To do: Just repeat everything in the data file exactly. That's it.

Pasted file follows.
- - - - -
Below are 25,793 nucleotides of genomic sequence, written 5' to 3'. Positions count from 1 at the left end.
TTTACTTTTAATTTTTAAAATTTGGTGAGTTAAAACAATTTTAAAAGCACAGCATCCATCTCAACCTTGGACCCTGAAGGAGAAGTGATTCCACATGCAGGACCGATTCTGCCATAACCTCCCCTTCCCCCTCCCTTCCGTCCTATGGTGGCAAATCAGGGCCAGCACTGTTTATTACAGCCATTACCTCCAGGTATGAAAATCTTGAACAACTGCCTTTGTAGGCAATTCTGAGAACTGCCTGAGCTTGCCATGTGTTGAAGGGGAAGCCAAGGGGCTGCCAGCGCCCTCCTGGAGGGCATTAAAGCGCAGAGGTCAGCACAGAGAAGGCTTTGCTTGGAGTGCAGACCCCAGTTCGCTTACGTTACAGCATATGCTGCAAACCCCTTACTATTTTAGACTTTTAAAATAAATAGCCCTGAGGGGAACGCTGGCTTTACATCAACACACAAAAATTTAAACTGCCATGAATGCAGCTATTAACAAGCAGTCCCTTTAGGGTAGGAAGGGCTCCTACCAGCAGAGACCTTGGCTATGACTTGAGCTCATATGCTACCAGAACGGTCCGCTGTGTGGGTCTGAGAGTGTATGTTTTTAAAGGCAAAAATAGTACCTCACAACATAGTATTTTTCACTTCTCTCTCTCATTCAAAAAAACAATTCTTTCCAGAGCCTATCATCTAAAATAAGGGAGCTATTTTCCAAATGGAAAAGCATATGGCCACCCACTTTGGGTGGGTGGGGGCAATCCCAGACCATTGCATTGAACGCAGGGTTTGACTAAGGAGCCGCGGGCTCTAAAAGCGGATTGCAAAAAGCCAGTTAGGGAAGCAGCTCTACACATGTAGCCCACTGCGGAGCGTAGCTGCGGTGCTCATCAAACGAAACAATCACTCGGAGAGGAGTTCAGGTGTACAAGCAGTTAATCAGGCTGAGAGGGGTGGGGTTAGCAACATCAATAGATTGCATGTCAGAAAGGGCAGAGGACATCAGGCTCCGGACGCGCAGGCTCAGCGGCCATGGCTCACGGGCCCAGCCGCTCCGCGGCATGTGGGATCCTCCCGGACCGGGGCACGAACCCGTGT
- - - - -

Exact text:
Below are 25,793 nucleotides of genomic sequence, written 5' to 3'. Positions count from 1 at the left end.
TTTACTTTTAATTTTTAAAATTTGGTGAGTTAAAACAATTTTAAAAGCACAGCATCCATCTCAACCTTGGACCCTGAAGGAGAAGTGATTCCACATGCAGGACCGATTCTGCCATAACCTCCCCTTCCCCCTCCCTTCCGTCCTATGGTGGCAAATCAGGGCCAGCACTGTTTATTACAGCCATTACCTCCAGGTATGAAAATCTTGAACAACTGCCTTTGTAGGCAATTCTGAGAACTGCCTGAGCTTGCCATGTGTTGAAGGGGAAGCCAAGGGGCTGCCAGCGCCCTCCTGGAGGGCATTAAAGCGCAGAGGTCAGCACAGAGAAGGCTTTGCTTGGAGTGCAGACCCCAGTTCGCTTACGTTACAGCATATGCTGCAAACCCCTTACTATTTTAGACTTTTAAAATAAATAGCCCTGAGGGGAACGCTGGCTTTACATCAACACACAAAAATTTAAACTGCCATGAATGCAGCTATTAACAAGCAGTCCCTTTAGGGTAGGAAGGGCTCCTACCAGCAGAGACCTTGGCTATGACTTGAGCTCATATGCTACCAGAACGGTCCGCTGTGTGGGTCTGAGAGTGTATGTTTTTAAAGGCAAAAATAGTACCTCACAACATAGTATTTTTCACTTCTCTCTCTCATTCAAAAAAACAATTCTTTCCAGAGCCTATCATCTAAAATAAGGGAGCTATTTTCCAAATGGAAAAGCATATGGCCACCCACTTTGGGTGGGTGGGGGCAATCCCAGACCATTGCATTGAACGCAGGGTTTGACTAAGGAGCCGCGGGCTCTAAAAGCGGATTGCAAAAAGCCAGTTAGGGAAGCAGCTCTACACATGTAGCCCACTGCGGAGCGTAGCTGCGGTGCTCATCAAACGAAACAATCACTCGGAGAGGAGTTCAGGTGTACAAGCAGTTAATCAGGCTGAGAGGGGTGGGGTTAGCAACATCAATAGATTGCATGTCAGAAAGGGCAGAGGACATCAGGCTCCGGACGCGCAGGCTCAGCGGCCATGGCTCACGGGCCCAGCCGCTCCGCGGCATGTGGGATCCTCCCGGACCGGGGCACGAACCCGTGT